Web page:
Wacky Winter and a New Hope

I mentioned already that all three of my fig trees and most of my pomegranates seem to be dead. Today I glimpsed a hint of green at the base of all three fig trees and although most of the pomegranates are indeed dead, a few of them sprouted fresh leaves from their trunks too.


Dead fig treeSprouting leavessprouting leaves
sprouting leaves

There is still substantial and irreparable damage that nearly makes me cry, but if the roots are alive and strong, these buds can grow into a meter and half long and on the fig two centimeters thick sticks, so I might have figs again next year. Provided the winter will not be totally wacky again and will not finish what this one has started.

I think this is one of the personally visible consequences of global warming. Frost bellow -20°C would not be a problem for neither of these trees – all of them have survived multiple winters like that. But this year the frost came suddenly in February, after it was abnormally warm from November through to January. So it came when the trees were already preparing to wake up. I will have to think of something to shelter them from such abnormal weather in the future.

I was relieved to see that the grapevines survived without damage and are growing like mad. And a little surprised too – I expected the figs survive without problems and vines suffer damage..


  1. says

    Seems to me it easier each year to see how global warming is adversely affecting everyone and everything. I was shocked to see Goldfinches here in the first week of April, sporting summer plumage. Everything gets so mixed up and confused now, it’s difficult to know what to do from year to year, because the predictability of weather and seasonal events of yore are gone, anything can happen now.

  2. rq says

    I still have to check on the walnut, but I’m glad to see there is hope! Baby leaves are adorable, they always have such a perky shade of green.

  3. says

    rq, walnuts sprout usualy as last, so I think ther is hope for yours too. Ours began to blossom this week, and you are much further north so I think one-two weeks later should still be OK.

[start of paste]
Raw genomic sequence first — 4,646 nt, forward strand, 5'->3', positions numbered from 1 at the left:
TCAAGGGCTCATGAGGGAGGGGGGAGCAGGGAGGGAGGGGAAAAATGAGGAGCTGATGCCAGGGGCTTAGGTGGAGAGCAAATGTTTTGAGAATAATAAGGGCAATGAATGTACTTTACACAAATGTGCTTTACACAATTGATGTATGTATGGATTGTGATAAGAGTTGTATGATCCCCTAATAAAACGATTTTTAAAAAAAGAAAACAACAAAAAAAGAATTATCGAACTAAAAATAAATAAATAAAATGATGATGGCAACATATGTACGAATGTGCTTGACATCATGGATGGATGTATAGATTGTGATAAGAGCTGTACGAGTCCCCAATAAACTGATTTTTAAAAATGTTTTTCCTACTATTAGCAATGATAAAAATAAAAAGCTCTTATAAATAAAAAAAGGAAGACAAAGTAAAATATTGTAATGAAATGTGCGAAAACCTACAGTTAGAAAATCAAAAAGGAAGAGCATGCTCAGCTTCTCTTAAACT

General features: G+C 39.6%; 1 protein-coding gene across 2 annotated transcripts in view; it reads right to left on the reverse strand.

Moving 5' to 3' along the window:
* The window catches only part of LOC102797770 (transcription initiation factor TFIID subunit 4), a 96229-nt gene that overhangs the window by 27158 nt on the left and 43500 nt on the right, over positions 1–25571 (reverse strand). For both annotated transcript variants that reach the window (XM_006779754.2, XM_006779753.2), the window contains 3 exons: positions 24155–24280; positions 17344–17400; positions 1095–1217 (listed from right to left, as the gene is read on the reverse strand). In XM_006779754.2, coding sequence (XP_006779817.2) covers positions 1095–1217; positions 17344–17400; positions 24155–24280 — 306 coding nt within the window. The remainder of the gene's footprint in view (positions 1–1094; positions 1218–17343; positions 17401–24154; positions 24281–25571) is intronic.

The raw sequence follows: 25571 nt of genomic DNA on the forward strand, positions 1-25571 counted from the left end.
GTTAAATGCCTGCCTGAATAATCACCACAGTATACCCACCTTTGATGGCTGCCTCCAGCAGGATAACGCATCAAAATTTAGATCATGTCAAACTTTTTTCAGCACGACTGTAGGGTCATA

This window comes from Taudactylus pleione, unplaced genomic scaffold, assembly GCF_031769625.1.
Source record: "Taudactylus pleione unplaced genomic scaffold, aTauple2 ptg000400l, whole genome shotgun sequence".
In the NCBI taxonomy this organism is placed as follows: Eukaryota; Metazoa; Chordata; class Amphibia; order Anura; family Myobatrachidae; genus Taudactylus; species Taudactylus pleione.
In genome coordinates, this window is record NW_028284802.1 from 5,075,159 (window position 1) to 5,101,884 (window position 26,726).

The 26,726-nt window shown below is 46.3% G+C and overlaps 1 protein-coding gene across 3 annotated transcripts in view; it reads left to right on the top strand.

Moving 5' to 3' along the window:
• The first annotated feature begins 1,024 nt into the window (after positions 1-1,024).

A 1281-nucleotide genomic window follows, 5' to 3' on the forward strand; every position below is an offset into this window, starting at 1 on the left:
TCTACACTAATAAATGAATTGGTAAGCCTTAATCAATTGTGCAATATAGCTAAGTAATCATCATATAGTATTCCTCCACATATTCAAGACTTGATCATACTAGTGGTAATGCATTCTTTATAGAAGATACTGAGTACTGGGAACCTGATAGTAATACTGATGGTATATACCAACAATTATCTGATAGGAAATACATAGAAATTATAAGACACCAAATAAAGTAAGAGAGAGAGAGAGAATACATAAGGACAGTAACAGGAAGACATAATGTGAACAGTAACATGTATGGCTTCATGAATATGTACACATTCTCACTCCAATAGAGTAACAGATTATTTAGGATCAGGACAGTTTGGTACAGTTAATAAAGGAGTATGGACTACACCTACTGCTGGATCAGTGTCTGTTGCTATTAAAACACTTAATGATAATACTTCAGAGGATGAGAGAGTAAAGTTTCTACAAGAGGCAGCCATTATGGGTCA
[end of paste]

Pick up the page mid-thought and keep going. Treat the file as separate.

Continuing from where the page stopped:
4. Nightjar says

    I’m shocked at how suddenly and violently global warming is affecting every cycle of nature, I think I was hoping for something more gradual. This is all very scary, actually. My trees are all alive, but the plums and peaches have almost no fruit because when they began to blossom the weather suddenly became unusually cold and rainy and there were no pollinators around. No pollinators, no fruit.

    Well, at least this seems like a good year for loquats (they’re just beginning to ripen) and I think the persimmons enjoyed the rainy spring (we’ll see). I really need to remember to check the fig trees, they should have fruit by now.

  5. Nerd of Redhead, Dances OM Trolls says

    Seeing a second variety of “bells” (shade tolerant flowers) with small sprouts. Need to step back and see what happens. Still feel 2/4 are dead after a brutal winter.

  6. voyager says

    Are there things you could do to prevent damage the next time this happens? I’m also curious about whether Europe is experiencing a northerly migration of insects that can now withstand your winters. That is definitely happening in Canada and it’s been quick. We lost most of our ash trees in under 5 years.

  7. says

    Charly, I feel your pain.
    Though the damage here is nothing as valuable as figs and pomegranates I’m mourning lots of lavender and a few bushes.
    My bougainvillea suffered a similar fate even though I kept it inside: Started to sprout in January and then lost the leaves on the twigs in February. Now there’s only green on the stems.

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